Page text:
Elizabeth Alexander (actress)

Elizabeth Alexander (sometimes credited as Liz Alexander; born 21 August 1952) is an Australian actress, director and teacher.

Elizabeth Alexander
Born (1952-08-21) 21 August 1952[1]
Other namesLiz Alexander
  • Actress
  • director
  • teacher
Years active1967–current

Personal life

She was born in Adelaide, South Australia, but now lives in Sydney. She attended All Hallows' School in Brisbane. She was married to actor George Spartels from 1984 to 2006 and has two daughters. She currently works at Queenwood School for Girls as a dramatic arts teacher.[2]


Her acting career began early with a part in the series Bellbird in 1967. However, it was straight from graduating at National Institute of Dramatic Art (NIDA) that she got her big break with the part of Esther Wolcott in the ABC series Seven Little Australians. Allegedly the producers had all but given up on the show, because they did not feel that they had found a suitable actress for the part, until they discovered Elizabeth Alexander. She was actually younger than actress Barbara Llewellyn, who played her stepdaughter Meg in the series, but producers felt that they were both convincing in their roles.

The ten-part series delivered huge ratings when it was broadcast in 1973, and was also the first ABC series to enjoy international acclaim. It went on to win three AFI Awards and four Penguins, including best drama series and a Logie Award for Best New Talent for Elizabeth Alexander as the sweet-tempered Esther. The series is now available on DVD.

She had a recurring guest role in the high rating Australian medical drama All Saints as the viper-like Dr. Alison Newell, ex-wife of Dr. Frank Campion, played by John Howard. She was not initially written as his ex-wife, as her character appeared before Howard joined the cast. Apparently, it was the sharp onscreen dynamic between Alexander and Howard in their early scenes together that made the writers decide to write this history into Alexander's character.

Other television credits include: Home and Away (she played Christine Jones, the overprotective conservative mother of Melody Jones), Silent Number, Special Squad, Chopper Squad, Farscape, Murder Call, Seven Deadly Sins (Pride), Salem's Lot and Time Trax, a science fiction series in which she starred as a computer hologram alongside Dale Midkiff.

Her film work includes: the lead role in The Killing of Angel Street (which won an award at the Berlin Film Festival) opposite John Hargreaves, The Chant of Jimmie Blacksmith, Summerfield with Nick Tate and John Waters, Sebastian and the Sparrow and The Journalist with Sam Neill. 2010 saw her appear in a thriller called The Clinic and in 2011 she made an appearance in Fred Schepisi's The Eye of the Storm.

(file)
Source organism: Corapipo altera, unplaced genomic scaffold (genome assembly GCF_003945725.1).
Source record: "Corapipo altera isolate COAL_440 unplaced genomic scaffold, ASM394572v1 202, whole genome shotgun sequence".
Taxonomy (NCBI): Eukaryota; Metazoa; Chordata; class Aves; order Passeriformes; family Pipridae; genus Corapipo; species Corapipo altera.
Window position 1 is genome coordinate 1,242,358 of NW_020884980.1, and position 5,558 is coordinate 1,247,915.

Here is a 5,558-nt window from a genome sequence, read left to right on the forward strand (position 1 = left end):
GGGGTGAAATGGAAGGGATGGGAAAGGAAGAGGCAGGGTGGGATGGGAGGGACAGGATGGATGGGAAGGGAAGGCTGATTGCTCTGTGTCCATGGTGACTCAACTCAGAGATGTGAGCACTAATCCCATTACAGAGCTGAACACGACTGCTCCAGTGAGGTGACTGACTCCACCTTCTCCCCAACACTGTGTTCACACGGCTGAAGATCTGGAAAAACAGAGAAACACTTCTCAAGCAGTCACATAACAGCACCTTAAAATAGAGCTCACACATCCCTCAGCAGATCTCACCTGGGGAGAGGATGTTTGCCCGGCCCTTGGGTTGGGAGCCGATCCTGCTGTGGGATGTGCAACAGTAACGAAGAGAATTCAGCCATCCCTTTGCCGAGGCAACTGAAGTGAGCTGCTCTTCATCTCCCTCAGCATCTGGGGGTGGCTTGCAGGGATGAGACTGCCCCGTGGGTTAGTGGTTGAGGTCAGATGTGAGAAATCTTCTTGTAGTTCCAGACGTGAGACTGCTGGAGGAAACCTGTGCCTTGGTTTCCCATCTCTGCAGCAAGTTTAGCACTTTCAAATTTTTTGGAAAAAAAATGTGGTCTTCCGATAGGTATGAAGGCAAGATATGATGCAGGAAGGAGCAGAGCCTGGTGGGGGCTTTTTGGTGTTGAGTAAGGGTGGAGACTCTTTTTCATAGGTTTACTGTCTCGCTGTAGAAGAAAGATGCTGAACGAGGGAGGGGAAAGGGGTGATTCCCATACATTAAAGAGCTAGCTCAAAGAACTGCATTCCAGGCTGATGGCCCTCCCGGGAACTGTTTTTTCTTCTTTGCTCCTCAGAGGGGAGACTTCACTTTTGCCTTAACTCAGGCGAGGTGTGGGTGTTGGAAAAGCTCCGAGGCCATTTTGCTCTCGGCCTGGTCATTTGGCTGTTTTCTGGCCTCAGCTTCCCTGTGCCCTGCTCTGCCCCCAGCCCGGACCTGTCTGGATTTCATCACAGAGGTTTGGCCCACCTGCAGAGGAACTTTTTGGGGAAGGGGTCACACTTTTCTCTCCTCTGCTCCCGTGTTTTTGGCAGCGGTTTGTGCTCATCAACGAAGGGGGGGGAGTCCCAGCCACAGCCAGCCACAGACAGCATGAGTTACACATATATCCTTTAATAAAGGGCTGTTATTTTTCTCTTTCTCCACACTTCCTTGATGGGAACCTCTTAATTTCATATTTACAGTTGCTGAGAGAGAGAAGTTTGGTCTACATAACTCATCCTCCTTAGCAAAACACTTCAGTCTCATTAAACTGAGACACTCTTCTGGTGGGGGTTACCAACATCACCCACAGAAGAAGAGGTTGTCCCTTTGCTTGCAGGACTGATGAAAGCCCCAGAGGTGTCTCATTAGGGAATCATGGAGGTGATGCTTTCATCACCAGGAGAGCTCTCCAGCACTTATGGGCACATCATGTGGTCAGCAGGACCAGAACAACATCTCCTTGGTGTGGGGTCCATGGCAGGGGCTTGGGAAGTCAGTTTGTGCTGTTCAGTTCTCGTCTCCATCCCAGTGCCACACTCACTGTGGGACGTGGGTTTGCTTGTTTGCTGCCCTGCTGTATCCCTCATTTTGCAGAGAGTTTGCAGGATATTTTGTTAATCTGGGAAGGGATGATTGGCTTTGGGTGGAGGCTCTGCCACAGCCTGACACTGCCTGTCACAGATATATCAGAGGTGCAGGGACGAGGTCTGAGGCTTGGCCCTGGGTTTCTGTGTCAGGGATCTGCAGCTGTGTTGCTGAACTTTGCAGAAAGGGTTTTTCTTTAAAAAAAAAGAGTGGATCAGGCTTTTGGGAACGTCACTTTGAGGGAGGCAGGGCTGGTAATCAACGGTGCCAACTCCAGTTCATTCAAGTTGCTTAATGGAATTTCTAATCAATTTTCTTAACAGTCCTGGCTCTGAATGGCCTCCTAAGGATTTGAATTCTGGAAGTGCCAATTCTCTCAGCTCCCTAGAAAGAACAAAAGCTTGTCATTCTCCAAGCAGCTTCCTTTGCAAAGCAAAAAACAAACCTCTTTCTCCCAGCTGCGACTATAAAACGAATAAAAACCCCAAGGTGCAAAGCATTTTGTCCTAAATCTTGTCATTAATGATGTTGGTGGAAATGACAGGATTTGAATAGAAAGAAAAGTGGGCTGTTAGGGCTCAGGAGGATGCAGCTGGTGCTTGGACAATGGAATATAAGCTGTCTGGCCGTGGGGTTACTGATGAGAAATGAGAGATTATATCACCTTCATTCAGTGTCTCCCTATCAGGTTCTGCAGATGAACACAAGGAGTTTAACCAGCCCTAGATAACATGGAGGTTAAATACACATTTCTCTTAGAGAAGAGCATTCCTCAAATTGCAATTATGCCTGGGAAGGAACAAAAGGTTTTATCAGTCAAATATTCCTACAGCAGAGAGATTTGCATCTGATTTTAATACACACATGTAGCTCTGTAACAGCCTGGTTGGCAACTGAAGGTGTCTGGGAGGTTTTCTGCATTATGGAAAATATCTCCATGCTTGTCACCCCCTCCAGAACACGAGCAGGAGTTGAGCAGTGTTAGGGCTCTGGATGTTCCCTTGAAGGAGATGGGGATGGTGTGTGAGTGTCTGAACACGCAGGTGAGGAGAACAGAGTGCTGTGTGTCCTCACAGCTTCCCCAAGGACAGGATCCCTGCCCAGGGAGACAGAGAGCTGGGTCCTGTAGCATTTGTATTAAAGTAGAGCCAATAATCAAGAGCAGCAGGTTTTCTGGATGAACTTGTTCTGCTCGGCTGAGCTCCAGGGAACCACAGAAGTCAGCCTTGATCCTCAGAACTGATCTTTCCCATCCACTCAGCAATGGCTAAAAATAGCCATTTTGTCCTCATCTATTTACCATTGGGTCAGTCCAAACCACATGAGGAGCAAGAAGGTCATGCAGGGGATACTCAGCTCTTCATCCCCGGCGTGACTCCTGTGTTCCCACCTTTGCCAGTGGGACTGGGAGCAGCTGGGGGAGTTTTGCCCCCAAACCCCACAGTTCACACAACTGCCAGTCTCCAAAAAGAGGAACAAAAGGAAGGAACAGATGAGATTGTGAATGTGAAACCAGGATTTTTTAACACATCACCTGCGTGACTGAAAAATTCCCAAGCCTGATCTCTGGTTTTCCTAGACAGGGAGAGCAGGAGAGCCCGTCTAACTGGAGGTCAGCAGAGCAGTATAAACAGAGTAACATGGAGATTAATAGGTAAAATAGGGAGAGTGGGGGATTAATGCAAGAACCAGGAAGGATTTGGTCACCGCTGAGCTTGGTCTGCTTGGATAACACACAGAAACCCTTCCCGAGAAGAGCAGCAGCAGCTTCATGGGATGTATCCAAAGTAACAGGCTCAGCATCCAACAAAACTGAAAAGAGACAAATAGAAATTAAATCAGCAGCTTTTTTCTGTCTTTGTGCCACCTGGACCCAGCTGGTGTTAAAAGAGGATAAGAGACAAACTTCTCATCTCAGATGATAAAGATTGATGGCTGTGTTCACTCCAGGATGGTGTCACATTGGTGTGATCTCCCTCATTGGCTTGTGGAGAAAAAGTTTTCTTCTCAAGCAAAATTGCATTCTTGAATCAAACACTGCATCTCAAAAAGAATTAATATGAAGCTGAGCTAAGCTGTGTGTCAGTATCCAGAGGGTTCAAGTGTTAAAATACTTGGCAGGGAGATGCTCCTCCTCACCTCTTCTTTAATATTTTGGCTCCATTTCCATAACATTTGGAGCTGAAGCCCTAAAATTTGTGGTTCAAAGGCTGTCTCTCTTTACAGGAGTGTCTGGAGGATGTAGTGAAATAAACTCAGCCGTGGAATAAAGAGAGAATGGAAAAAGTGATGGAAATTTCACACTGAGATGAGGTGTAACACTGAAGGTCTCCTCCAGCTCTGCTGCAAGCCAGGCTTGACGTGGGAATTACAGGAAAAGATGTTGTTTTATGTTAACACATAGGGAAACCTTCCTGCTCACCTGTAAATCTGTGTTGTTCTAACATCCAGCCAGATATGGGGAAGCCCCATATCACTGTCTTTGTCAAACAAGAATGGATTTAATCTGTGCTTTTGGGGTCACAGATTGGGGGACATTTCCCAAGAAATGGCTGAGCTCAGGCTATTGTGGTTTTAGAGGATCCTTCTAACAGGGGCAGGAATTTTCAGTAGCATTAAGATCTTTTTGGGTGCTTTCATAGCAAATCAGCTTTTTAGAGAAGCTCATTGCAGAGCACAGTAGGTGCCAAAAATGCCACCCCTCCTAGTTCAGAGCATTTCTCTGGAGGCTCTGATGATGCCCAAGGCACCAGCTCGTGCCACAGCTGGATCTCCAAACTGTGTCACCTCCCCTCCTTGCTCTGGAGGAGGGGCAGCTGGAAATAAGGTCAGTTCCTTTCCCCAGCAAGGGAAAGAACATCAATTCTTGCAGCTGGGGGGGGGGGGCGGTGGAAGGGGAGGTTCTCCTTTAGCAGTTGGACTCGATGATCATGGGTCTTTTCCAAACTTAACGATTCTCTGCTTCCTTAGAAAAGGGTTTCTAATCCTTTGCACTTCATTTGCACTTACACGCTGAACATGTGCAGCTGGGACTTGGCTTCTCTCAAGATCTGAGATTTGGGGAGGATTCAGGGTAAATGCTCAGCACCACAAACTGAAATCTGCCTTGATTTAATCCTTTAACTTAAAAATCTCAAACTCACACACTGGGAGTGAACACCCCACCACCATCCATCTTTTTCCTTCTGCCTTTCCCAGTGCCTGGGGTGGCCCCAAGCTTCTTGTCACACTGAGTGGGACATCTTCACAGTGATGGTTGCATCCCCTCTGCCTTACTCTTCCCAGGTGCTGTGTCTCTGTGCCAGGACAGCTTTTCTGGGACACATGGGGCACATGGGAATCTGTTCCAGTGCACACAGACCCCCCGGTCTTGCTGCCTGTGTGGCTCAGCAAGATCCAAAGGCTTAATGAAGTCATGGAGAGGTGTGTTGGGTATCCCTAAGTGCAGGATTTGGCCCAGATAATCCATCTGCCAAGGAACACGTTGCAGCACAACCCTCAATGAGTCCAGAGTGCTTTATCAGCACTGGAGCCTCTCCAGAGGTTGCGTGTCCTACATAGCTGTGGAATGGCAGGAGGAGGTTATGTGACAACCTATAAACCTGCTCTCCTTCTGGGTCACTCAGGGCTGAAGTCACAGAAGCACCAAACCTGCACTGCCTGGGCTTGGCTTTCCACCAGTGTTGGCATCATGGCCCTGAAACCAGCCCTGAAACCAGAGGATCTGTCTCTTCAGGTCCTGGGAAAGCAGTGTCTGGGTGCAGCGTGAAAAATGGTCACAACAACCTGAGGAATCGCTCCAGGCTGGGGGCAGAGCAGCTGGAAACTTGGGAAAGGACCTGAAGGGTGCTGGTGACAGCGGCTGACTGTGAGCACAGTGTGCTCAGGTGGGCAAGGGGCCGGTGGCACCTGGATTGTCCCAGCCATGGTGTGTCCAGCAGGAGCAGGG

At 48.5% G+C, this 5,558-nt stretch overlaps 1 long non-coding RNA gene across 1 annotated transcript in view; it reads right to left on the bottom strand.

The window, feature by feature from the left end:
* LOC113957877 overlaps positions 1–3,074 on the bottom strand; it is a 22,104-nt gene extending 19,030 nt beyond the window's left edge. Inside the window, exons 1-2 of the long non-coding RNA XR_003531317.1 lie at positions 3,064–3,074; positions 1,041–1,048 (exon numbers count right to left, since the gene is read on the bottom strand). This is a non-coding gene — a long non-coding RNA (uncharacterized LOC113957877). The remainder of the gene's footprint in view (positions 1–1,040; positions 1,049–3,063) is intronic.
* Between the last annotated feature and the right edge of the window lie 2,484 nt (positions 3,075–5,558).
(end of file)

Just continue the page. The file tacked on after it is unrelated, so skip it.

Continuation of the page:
Her theatre credits are also numerous and include: Hermione in The Winter's Tale, Portia in The Merchant of Venice for which she received glowing reviews, Martha in the Sydney Theatre Company's production of Who's Afraid of Virginia Woolf? for which she again received extremely positive reviews, Kate in another STC production of Harold Pinter's Old Times and many more. She also played anthropologist Margaret Mead in David Williamson's play Heretic. The play, based on Mead's life and work, was the subject of much debate and controversy due to the very public row between the writer, Williamson, and the director Wayne Harrison over the play's production.[2][3][4]

Elizabeth Alexander has also directed a number of plays and written several screenplays, including a short film titled Memento (which was sold to Village Roadshow) which she also directed, about the emotional problems caused by the return of a father to his family, a young boy and his mother. She also directed a feature film, A Spy in the Family. Alongside this she also does voiceover work.


  • Lost Girl (2010) (as Lizz Alexander) – Kala
  • Home and Away (2008–2009) (as Liz Alexander) – Christine Jones
  • All Saints (2003–2006) TV Series – Dr. Alison Newell
  • Salem's Lot (2004) (as Liz Alexander) – Ann Norton
  • Farscape (2002) TV Episode – Vella
  • The Thing About Vince (2000) TV Mini-Series – Mrs. Rogers
  • Alien Cargo (1999) – Rojean Page
  • The Lost World (1999) TV Episode – Mrs. Krux
  • Murder Call (1998) TV Episode – Hilary Windsor
  • Time Trax (1993–1994) TV Series – Selma
  • Bonjour la Classe (1993) TV Episode – Nurse
  • Seven Deadly Sins (1993) TV Mini-Series – Jill Pascoe
  • Singles (1984) TV Mini-Series – Alison (Lead)
  • Special Squad (1984) TV Episode – Edith
  • GP TV Series – Carmen Gailey
  • King's Men (1979) TV Episode
  • Golden Soak (1979) TV Mini-Series – Janet Garrety (Co-Lead)
  • Case for the Defence (1978) TV Episode – Jean
  • Chopper Squad (1978) TV Episode – Francis Carter
  • Sporting Change TV Series – (Co-Lead)
  • Ben Hall (1975) TV Series
  • Behind the Legend TV Mini-Series – Elizabeth Kenny
  • Silent Number (1974) TV Series – Jean Hamilton
  • Seven Little Australians (1973) TV Mini-Series – Esther Wolcott
  • Bellbird (1967) TV Series




  • The Maids – Melbourne Theatre Company
  • Shorts – Sydney Theatre Company
  • Memento – (writer/director) short film
  • A Spy in the Family – feature film


  • Foursome (short film)


"If fame just means 540 people a night then that's what it is, for the time being. Next week it could be millions of people and the week after that it could be none. That's what life is, you have to accept what you choose to do"[2]


  1. https://www.imdb.com/name/nm0018399/ IMDB
  2. Browne, Sheila (22 May 1996). "Liz seeks peace from the storms of the stage". The Sydney Morning Herald. p. 31.
  3. Williamson, David (8 April 1996). "Some Like It Hot – But I Don't". The Sydney Morning Herald. p. 13.
  4. Bennie, Angela (1 April 1996). "Question of belief as writer, director split over Heretic". The Sydney Morning Herald. p. 3.
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